Break the Pattern
Young boys from North Topeka aren’t gay. We’re just not.
But that’s not the only thing we’re not: We’re probably not going to finish high school. We’re definitely not going to college. We’re not aware that graduate school exists. We’re not rich. We’re not going to be rich. We’re not even financially stable. And we’re not leaving North Topeka.
Every adult you know followed this same pattern. If you make it to 17 years old without being addicted to meth, then you probably have at least one kid, although those options aren’t mutually exclusive. You get a job immediately after you drop out and work on your GED, but probably don’t finish it. You love your kids fiercely. You might love your spouse. Your job is whatever, and it mostly just pays the bills. No one tells you this pattern, and no one person enforces it. You feel it, and you know it, so it’s a comfortable pattern.
After my father died, my mother, through her terrible grief, saw a way to break that pattern. She sold our house for $26,000, took the life insurance money, and left North Topeka with my sister and me. That fall, when I started 5th grade in the richest school district in town, I was about a grade behind the other students, but I caught up quickly. I was also patently white trash, and everyone could tell. That was a little harder to hide. Still, my mother’s gamble paid off. Into high school, I excelled academically, and there everyone talked about going to college like it was the most natural thing in the world.
On full scholarship in college, having beaten teenage fatherhood and avoided a meth addiction, I felt very pleased with myself. However, with more time to think, I began to realize that teenage fatherhood had never really been a danger for me. Like I said, young boys from North Topeka aren’t gay, so we don’t need to consider our sexuality. I wasn’t straight, because “being straight” supposes that there is another way to be. I only learned the word “homosexual” because I looked it up in a dictionary. But by this time, the evidence was hard to ignore; I was definitely gay.
I started the coming out process when I was 20 and bumbled my way through the whole thing. My first gay date was with a phlebotomist I met while I was selling my blood plasma for extra money. You can’t sell plasma if you’re a gay man, so I did some mental gymnastics to get past that hurdle and just lied. I was so nervous talking to him that I managed to sell a liter of plasma in under 30 minutes.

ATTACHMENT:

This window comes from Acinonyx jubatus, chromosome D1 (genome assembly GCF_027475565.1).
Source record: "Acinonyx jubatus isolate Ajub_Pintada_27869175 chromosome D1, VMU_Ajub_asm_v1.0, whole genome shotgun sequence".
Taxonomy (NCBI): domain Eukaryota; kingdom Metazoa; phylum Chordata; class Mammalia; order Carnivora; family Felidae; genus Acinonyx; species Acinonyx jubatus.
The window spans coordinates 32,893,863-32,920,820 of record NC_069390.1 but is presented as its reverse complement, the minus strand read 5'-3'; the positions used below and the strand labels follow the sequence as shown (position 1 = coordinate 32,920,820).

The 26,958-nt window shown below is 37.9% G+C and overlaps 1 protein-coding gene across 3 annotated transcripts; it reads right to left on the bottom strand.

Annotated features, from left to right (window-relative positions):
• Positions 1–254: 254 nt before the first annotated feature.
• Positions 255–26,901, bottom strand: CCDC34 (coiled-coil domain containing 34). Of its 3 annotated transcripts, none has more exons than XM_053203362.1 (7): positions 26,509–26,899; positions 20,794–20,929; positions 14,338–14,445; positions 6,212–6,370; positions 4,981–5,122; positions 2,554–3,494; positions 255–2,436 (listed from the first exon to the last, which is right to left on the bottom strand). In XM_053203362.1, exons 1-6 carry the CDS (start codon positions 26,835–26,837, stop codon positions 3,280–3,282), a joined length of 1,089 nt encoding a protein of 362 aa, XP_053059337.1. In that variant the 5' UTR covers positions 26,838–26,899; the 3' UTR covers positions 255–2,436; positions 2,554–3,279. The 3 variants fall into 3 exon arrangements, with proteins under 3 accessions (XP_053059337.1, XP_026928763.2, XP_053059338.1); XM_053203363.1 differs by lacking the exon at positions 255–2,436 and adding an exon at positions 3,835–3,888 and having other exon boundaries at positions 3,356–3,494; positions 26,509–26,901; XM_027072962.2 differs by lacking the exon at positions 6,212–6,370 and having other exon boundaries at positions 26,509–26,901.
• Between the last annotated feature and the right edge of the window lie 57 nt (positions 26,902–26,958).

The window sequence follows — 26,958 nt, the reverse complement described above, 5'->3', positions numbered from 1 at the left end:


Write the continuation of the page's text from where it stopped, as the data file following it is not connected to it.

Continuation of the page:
Not all of it was as humorous though. Coming out to my mother was disastrous; she punched a hole through the wall. In her mind, being gay was synonymous with being a drag queen and with dying of AIDS, so she was understandably shaken. She didn’t disown me, but she was close. After two years of infrequent and icy conversations, I decided that instead of losing the only parent I had left, I would postpone grad school and spend some time mending fences with my mother. I wanted to show her that I was no different than before, except maybe more genuine. I moved back to Kansas, worked as a barista, and dedicated my time to getting my mom back. I can honestly say that this was the best decision of my life. It was hard work, but she and I respect and love each other again.
I was eventually accepted to grad school for my masters at the University of Georgia, and later to the PhD program at the University of California, Riverside. As a poor gay boy from a single-parent home in Kansas, it is very easy to feel like I don’t belong in or even anywhere near academia. I worry at every social function that I’ll say something without thinking and my Kansas will show through. I’ll be teleported back to 5th grade where everyone can sense that I’m white trash. I don’t know that that feeling is going away anytime soon. I’m working on it though.
It has been over ten years since that first (and only) date with the phlebotomist, and I could not feel more confident or less ashamed to be a gay man. My entire family accepts and loves me as their gay son/brother/nephew. I’m totally out professionally and about to finish my second graduate degree. When I consider how fundamentally circumstances in my life have changed, it feels very surreal. In these moments, I think, this is what a young boy from North Topeka can be, and that idea makes me so happy.